July 1, 2016

Life Skills Learned at Camp

Life Skills Learned at Camp, By James Hilliard, Gilmont’s Executive Director

What are kids learning and experiencing at Gilmont this summer?  Let’s take a look!

“I think the single most important thing camp teaches children is to be independent,” longtime camper parent shares. While a majority of children who attend camp experience homesickness in some form or another, camp provides a safety net that allows them to navigate decision-making processes, discover likes and dislikes and gain the ability to become a confident, self-aware community member.

With that newfound sense of independence, your kids may even (gasp!) gain a sense of appreciation for you and all of the things you do that may have otherwise gone unnoticed. Now that your child has to make his bed, tidy his room and take turns doing different chores around camp with the other kids, it may dawn on him that you’re the one taking care of this stuff, and help him appreciate these things more deeply upon returning home.

Each week campers come from all walks of life and enter into an East Texas Ecosystem.  What does that mean? It means that for 7 days and 6 nights in the out of doors, campers are learning what is safe and what to watch out for in the woods.  They also learn about God’s creation and how each piece has a purpose and works together in the greater system.  As good stewards, our kids learn “the only thing we leave in the forest is our footprints.”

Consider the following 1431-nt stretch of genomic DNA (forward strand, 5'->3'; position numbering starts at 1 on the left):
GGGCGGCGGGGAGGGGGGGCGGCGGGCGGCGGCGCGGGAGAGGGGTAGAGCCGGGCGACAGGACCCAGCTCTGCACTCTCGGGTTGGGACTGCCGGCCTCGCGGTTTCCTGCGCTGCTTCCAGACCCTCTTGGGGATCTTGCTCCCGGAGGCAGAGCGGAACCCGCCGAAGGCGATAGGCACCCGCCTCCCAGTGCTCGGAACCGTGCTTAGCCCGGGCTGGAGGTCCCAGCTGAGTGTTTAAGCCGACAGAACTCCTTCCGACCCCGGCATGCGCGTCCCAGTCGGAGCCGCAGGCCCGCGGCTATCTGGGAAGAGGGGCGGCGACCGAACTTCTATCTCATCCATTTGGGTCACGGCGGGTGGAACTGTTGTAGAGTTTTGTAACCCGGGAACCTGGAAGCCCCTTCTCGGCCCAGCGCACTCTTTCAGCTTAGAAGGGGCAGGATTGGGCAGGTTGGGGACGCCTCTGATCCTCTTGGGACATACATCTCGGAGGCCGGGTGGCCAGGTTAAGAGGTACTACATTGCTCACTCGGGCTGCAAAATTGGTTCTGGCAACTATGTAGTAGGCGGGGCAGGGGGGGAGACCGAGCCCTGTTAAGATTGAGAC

New Skills
Camp is a safe place for campers to stretch comfort zones, and sometimes fail!  For some campers, this is a big step. An activity might be fun for one camper, while frustrating for the next. Interpersonal skills are nurtured as campers get over their frustrations.  They learn what it takes to build relationships, problem solve as individuals, as well as in a group, and practice effective communication.

At the heart of camp is building courage.  How hard is it for us, no matter our age, to spend time away for a week? The absence of the familiar can be a bit overwhelming. Not only do campers go away for a week, they are thrown into a family group of mostly strangers and learn to start working in community to build one another up.  They learn how to try new things and take risks in a safe and nurturing environment.

Being an active participant in a community is a genuine life lesson learned at camp. Camp teaches children that they can build a supportive family of friends on their own, without relying on their parents.